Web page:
Jun 01, 2004

Taiwan: China plans 'Taiwan war games'

China is preparing to begin military excercises in the sensitive Taiwan Strait, Chinese and Hong Kong media said
China is preparing to begin war games in the sensitive Taiwan Strait, Chinese and Hong Kong media said.
The move is set to stoke tensions with Taiwan, which Beijing views as part of its territory.

It came as a US report on China's military build-up said Beijing was bolstering its arsenal so it could win a possible conflict with Taiwan.

China dismissed the Pentagon report, accusing the US of exaggerating its military capabilities.

China's war games were reportedly due to take place in June and July on Dongshan Island in south-eastern Fujian province, just 150 nautical miles from Taiwan's Penghu Island.

About 18,000 personnel will reportedly be taking part - deployed from the land, navy and air force of the Nanjing Military Region, according to Ta Kung Pao, a pro-Beijing newspaper in Hong Kong.

Foreign ministry spokesman Liu Jianchao defended the war games, saying: "It is necessary and rational for China to hold military exercises for the sake of national defence."

"We stand ready to exert our utmost sincerity and utmost efforts to seek peaceful reunification, but we will never allow Taiwan independence and never allow anybody in any form to separate Taiwan from China," he told a briefing, according to the French news agency AFP.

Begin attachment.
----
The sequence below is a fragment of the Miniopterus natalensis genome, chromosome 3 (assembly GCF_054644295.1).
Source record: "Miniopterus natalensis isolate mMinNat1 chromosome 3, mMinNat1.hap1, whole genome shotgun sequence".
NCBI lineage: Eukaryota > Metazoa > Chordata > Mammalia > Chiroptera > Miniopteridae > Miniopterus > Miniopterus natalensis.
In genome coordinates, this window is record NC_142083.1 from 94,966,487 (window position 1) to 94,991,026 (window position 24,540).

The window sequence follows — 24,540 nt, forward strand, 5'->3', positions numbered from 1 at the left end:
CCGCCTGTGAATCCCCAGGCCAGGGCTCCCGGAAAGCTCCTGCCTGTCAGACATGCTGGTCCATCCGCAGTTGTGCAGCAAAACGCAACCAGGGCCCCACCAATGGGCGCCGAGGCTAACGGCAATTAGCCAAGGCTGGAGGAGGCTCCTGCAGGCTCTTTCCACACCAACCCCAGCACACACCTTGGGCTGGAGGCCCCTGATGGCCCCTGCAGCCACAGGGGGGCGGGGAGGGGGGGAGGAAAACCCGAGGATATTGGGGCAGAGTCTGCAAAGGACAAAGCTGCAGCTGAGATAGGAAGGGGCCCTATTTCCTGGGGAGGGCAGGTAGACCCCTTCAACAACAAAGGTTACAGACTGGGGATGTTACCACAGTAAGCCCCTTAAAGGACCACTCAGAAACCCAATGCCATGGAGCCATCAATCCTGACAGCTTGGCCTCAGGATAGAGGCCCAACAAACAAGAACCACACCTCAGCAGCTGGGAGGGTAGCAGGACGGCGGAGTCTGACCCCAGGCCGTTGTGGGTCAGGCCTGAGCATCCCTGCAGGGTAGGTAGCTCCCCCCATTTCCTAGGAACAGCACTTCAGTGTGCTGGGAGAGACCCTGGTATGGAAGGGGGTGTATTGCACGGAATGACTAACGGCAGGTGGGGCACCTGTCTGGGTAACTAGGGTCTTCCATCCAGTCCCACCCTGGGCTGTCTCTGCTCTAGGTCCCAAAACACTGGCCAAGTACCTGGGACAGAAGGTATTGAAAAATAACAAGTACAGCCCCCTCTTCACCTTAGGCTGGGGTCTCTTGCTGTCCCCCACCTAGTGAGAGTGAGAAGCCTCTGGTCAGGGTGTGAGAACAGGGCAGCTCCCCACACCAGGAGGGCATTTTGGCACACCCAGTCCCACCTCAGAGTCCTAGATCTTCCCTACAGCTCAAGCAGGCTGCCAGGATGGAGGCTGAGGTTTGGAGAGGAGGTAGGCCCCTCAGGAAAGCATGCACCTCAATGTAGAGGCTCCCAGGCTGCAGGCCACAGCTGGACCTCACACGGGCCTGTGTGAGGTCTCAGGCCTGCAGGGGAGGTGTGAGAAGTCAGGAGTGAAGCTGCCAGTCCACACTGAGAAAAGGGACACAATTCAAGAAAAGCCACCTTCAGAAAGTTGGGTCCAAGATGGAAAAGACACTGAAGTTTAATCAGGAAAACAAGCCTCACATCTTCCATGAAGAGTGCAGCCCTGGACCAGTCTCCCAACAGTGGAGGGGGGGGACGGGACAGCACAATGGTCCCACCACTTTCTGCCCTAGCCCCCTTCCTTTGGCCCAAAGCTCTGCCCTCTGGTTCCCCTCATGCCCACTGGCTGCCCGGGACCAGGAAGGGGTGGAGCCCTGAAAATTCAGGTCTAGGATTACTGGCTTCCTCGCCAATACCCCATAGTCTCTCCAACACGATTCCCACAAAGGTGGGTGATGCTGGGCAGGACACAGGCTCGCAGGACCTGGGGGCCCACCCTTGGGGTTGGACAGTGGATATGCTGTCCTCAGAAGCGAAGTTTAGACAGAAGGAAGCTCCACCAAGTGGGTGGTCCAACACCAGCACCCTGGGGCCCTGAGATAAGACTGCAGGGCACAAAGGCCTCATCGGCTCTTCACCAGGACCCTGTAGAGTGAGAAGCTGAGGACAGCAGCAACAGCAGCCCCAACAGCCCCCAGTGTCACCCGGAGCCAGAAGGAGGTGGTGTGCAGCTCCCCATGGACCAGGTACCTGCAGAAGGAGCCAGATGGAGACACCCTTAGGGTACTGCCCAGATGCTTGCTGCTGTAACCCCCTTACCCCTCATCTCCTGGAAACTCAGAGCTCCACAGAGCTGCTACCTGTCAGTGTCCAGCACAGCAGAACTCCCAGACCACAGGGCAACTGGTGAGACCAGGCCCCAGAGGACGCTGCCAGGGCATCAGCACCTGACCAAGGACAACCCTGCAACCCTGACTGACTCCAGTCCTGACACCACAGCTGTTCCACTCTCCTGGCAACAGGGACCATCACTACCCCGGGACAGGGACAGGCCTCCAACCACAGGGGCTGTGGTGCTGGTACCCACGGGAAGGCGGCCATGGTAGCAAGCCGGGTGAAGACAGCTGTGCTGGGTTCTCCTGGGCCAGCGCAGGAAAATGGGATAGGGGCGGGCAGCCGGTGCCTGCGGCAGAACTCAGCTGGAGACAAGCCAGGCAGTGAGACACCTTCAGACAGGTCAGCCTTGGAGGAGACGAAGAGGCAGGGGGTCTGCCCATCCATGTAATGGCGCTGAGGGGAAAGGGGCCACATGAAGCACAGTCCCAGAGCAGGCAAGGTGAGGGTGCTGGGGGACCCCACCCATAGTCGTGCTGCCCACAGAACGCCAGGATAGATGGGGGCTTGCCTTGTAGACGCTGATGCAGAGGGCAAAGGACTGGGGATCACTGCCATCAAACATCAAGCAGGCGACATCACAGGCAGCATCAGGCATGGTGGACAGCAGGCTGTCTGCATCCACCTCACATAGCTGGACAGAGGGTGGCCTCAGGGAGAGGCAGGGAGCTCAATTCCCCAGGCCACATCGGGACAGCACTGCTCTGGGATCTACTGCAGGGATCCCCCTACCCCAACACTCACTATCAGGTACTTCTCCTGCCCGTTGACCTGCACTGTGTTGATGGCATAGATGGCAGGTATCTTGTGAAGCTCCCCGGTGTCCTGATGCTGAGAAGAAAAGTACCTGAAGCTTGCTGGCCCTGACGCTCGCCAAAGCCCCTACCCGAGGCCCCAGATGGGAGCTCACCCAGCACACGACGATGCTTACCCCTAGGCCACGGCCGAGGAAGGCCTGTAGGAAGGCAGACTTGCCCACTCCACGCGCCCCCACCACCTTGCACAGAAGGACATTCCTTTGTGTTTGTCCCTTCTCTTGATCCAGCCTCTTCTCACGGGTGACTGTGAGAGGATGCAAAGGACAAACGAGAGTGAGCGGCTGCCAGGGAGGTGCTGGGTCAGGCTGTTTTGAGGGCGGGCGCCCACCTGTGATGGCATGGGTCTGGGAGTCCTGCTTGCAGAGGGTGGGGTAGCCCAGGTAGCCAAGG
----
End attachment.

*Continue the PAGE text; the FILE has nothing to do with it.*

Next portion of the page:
America's 'Cold War thinking'

In a report on China's military build-up issued last week, the Pentagon said China had bolstered its military with more sophisticated missiles and lasers, aimed at winning a possible conflict with Taiwan.

The report, an annual assessment of China's military capabilities, said Beijing had deployed more than 500 short-range ballistic missiles, positioned near Taiwan.

But Chinese spokesman Liu Jianchao said the report was "filled with Cold War thinking".

"It replayed the old tune of the 'China threat', intentionally exaggerating China's military force and defence expenditures. I think it has ulterior motives," he said.

Mr Liu said China was peace-loving, and insisted that it was natural for a country to built up its military.

He also repeated Chinese calls for Washington to stop selling arms to Taiwan.

While the US does not recognise Taiwan as an independent country, it is bound by law to provide the island with weapons for self-defence.

Source: BBC